Custom Recovery for Android devices

In order to understand a custom recovery we first have to know what a recovery is. Just like all the devices with operating system android has some basic components like a bootloader, an operating system and a recovery. Now we have already seen what a bootloader is. Bootloader is first software that run on device when device is powered on and it decides whether to load operating system or to load the recovery. If you don’t know what a bootloader is check following post.

Read: Android Bootloaders and Unlocking

 

What is a Recovery?

A recovery is a like a mini operating system with system maintenance functions like:

  • Installing OTA updates
  • Flashing stock recovery
  • Factory reset phone
  • Clearing cache

In terms of a computer system it is like a BIOS except it doesn’t control IO neither it is a necessary component for loading system. Android can run fine without it. But when system (ROM) fails due to some recent buggy app install or any changes to system it is recovery to the rescue.

Android comes with a stock recovery installed. Bootloader by default loads the ROM, but in order to go into recovery mode user has to press key combinations while starting phone. Key combinations may vary depending on the manufacturer.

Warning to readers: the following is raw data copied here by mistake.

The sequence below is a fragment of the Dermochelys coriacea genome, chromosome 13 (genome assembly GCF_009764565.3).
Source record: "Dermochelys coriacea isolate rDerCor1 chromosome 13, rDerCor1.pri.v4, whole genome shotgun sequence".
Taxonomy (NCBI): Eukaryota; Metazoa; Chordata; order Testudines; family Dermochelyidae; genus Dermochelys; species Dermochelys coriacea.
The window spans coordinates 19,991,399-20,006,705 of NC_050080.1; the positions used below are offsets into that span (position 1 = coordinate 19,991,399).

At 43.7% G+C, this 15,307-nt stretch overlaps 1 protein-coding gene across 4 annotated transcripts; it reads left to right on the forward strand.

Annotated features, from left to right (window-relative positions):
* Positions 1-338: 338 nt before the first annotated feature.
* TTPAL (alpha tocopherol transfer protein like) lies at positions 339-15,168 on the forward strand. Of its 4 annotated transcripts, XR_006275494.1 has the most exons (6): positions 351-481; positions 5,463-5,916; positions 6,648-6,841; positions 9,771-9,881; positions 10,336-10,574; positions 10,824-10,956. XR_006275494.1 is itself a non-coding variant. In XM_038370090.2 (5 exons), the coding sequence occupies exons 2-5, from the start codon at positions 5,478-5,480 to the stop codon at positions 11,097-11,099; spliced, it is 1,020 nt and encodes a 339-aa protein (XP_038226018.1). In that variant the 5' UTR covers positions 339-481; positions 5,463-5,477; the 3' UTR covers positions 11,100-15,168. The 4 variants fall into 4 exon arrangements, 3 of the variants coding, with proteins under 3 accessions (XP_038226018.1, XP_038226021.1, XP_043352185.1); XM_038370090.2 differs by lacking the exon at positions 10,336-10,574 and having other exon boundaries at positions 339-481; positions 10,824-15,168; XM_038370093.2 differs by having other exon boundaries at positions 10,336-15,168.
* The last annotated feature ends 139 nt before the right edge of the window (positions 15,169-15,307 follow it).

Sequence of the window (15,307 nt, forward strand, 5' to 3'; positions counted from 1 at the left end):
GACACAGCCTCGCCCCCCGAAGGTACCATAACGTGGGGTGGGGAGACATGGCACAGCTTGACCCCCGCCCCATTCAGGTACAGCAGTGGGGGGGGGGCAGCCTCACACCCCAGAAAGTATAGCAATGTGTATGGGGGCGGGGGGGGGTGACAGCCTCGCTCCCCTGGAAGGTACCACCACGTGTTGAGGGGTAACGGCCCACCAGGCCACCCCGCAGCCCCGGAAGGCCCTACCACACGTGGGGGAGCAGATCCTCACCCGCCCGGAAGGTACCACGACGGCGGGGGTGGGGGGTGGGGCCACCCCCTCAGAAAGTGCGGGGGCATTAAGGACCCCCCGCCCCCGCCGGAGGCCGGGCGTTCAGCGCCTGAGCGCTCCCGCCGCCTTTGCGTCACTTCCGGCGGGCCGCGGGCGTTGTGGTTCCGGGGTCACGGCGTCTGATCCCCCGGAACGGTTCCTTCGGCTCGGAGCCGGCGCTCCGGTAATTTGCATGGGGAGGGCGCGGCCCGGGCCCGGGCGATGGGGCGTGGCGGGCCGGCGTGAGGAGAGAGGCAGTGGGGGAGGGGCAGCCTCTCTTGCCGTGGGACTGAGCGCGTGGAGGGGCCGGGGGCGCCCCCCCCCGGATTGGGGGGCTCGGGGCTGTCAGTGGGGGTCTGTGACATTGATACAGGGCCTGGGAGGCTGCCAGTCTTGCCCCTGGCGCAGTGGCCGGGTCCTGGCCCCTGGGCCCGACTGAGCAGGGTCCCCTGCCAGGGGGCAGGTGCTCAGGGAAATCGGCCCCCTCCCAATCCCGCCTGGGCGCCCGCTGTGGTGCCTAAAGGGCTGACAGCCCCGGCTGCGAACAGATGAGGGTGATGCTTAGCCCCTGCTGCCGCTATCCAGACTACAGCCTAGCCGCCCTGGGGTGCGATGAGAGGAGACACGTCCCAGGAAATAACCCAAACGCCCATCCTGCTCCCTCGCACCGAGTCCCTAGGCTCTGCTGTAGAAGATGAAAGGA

Now a recovery comes handy but it doesn’t provide much functions that’s why a Custom Recovery.

 

What is a Custom Recovery?

A custom recovery is more advanced version of android recovery with tons of options, for android maintenance and modifications, like :

  • The ability for third-party ROMs to be installed over the stock Android image
  • The ability to perform Nandroid backups — these are very good backups that saves literally everything from your personal data to the operating system itself
  • The ability to communicate with the Android Debug Bridge, or adb, on a computer for debugging and other developer-type actions, which is otherwise only possible when enabling developer tools within Android
  • A more useful and/or visually-pleasing interface for the recovery, which can include touch capabilities or an interface not driven by menu options.

The few functions may vary depending on the recovery you choose but most of them are provided by all popular custom recoveries, some of which are listed below:

Long story short, custom recoveries allow you to do various things that the manufacturer may not want you to do with it. They make the stock recovery so limited for the sake of making sure that you don’t turn your device into a brick, but you know what you’re doing, right?

Read: Installing a Custom Recovery

Let me know what do you think or have any suggestions.

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